The Battle Over Scope of Practice – Medical News Brief

David BeardEmergency Medicine, Family Medicine, Internal Medicine, Medical News, Nurse Practitioner, Pediatric Emergency Medicine, Pediatric Medicine, Physician Assistant, Urgent Care

The Battle Over Scope of Practice - Medical News Brief

The Battle Over Scope of Practice

A Medical News Brief from Med-Challenger

The Affordable Care Act didn’t create the scope of practice issues, but it certainly accelerated them by changing the nature of employment for most physicians. The arguments over scope are practice are the product of financial pressure in healthcare systems, ever-expanding knowledge requirements, sub-specialization of medicine, staff shortages, and even COVID protocols the past couple of years.

With New York and Kansas granting practice authority for NP’s this month, that’s 25 states.

Clinical Advisor – NPs Granted Full Practice Authority in New York

Growth rates for physicians in practice, at least according to the Bureau of Labor Statistics, are less than 1% a year. That’s a near static rate, with active physicians per 10,000 people in the United States stuck at 29 for a decade now. On the nurse practitioner side, there are now 140,000 NP’s employed, and the growth rate for the professional exceeds 5%. – Nurse Practitioners Are Primed to Help Bridge Physician Shortage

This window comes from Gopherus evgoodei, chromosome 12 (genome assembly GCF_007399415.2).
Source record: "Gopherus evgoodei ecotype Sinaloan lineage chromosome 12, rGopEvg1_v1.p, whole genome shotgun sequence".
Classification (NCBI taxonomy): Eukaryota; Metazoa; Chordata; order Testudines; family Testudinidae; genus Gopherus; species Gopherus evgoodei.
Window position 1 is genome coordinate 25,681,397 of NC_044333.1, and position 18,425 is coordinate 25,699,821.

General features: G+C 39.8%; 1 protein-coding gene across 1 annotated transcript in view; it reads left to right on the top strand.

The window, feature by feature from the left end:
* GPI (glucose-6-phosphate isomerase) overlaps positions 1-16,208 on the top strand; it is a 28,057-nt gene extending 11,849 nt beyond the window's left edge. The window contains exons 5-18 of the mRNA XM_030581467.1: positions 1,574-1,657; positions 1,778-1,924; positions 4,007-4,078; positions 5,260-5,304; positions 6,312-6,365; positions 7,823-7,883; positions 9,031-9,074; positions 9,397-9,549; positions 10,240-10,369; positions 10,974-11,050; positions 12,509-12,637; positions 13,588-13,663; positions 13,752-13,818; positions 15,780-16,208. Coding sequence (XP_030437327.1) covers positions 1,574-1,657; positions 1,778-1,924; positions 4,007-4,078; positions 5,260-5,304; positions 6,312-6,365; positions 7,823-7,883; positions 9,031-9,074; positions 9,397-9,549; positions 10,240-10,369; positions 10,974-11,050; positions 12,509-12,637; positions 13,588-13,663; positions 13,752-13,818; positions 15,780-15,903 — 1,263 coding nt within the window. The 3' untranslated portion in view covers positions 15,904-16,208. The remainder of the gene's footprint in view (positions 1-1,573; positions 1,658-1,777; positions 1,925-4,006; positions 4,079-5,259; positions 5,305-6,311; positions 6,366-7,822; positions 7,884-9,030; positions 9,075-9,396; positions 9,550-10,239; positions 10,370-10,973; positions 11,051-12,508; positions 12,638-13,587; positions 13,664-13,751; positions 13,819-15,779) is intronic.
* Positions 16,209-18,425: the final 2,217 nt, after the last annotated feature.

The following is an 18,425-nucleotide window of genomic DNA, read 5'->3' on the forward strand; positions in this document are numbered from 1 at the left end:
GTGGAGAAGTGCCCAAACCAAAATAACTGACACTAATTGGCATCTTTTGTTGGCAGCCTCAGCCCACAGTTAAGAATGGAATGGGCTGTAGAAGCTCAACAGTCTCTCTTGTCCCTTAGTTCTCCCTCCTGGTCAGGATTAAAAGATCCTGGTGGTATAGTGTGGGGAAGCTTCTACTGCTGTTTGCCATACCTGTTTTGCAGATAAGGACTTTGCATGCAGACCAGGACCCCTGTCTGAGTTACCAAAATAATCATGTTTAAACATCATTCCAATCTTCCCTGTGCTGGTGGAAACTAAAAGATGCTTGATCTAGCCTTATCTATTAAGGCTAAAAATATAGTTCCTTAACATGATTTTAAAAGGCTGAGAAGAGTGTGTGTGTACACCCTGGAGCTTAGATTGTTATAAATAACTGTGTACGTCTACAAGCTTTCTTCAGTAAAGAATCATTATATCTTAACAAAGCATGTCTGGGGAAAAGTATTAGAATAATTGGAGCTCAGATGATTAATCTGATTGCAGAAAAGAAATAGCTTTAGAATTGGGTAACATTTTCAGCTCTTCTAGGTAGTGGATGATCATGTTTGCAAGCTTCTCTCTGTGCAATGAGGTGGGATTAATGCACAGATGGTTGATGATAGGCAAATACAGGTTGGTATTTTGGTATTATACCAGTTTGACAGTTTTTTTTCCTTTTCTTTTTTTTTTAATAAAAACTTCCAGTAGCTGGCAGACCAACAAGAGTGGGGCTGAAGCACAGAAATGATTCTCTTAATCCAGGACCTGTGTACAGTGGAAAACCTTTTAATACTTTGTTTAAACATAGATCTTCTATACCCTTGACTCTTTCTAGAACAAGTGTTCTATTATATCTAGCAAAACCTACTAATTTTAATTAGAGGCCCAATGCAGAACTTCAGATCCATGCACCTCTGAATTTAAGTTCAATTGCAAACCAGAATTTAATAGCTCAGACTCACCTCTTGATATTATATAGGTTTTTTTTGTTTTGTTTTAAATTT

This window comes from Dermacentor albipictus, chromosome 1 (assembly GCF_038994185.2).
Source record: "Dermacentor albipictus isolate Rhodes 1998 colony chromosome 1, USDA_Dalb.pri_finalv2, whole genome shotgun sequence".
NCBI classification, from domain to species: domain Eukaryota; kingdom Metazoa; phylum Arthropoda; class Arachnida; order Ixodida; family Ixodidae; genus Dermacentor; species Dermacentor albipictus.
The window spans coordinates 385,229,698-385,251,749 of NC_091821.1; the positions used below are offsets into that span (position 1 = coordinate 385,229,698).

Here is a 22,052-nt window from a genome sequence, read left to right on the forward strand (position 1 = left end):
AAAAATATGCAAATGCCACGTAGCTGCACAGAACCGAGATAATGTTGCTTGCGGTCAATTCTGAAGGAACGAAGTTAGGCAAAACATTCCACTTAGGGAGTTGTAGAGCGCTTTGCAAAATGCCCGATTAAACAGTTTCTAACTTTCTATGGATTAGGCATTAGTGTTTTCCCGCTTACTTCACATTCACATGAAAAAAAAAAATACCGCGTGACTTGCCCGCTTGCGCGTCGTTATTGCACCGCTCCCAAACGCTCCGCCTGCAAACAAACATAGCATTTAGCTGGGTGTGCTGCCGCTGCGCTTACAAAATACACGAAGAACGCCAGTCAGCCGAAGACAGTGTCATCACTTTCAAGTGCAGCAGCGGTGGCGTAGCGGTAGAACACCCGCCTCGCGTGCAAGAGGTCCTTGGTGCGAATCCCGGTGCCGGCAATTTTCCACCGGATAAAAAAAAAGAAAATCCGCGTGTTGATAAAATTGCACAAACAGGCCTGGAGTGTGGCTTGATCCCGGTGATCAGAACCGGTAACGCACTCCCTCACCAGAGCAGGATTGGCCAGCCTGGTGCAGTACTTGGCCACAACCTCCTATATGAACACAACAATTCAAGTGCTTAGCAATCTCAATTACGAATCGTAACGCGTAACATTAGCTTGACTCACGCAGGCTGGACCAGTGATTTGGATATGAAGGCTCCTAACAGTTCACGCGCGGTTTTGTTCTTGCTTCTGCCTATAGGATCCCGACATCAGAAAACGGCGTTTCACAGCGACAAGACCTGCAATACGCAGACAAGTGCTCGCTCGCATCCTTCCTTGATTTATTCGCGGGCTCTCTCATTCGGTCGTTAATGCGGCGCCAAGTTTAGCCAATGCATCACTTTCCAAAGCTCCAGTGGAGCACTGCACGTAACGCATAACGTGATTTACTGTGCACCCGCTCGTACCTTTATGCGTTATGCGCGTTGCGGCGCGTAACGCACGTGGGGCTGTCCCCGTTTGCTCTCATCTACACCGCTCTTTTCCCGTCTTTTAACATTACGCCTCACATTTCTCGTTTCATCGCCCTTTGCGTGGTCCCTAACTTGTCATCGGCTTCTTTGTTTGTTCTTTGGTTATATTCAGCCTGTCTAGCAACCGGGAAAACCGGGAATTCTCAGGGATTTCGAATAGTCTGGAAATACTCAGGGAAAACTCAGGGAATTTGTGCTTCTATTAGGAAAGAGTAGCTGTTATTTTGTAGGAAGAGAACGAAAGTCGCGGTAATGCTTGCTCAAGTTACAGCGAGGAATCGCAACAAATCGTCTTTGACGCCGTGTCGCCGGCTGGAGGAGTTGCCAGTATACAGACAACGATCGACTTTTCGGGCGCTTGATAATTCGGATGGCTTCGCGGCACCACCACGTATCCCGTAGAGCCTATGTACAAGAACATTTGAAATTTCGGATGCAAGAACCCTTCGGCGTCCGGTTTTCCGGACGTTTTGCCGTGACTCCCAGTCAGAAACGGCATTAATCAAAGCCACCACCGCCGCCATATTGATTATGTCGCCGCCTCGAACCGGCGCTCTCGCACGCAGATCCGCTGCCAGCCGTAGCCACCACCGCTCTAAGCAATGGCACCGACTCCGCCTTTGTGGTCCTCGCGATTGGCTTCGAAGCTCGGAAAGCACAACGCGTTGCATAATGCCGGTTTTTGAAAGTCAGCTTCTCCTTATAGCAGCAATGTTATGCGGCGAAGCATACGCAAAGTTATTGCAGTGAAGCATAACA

Those figures have prompted some projections about what healthcare in the US will transform into, as well as concerns about those transformations. One of the best summaries we’ve seen is in the Michigan State Medical Society’s The Future of Medicine 2022:

MSMS – Michigan Medicine – The Future of Medicine 2022

And a variety of responses to the prognostications, from individuals, and from organizations.

MSMS – In Response: What Health Care Will Look Like in 2032

AMA – Why physician-led care teams are key to battling doctor shortage

JD Supra – Use of Non-Physician Healthcare Practitioners Expanding in California

Side issues in the scope of practice battles also include location and provision of care, with companies like Amazon, Walmart, and a bevy of telehealth startups still vying to move the physical presence of initial primary care.

Amazon – Amazon Care now available nationwide as demand continues to grow

Politico – Amazon’s telehealth gold rush

PBS – Doctors oppose bill that would let pharmacists continue to vaccinate children after pandemic

The problem with competing with completely digital Telehealth firms is that it creates the same dynamic that tore up retail in the 1990’s and 2000’s – physical practices compete with digital companies that don’t have the same infrastructure cost. Except in this case, due to licensing, the physical locations can compete if they can structure reimbursement.

Jamestown Sun – Reimbursement rates may be a barrier to providing telehealth

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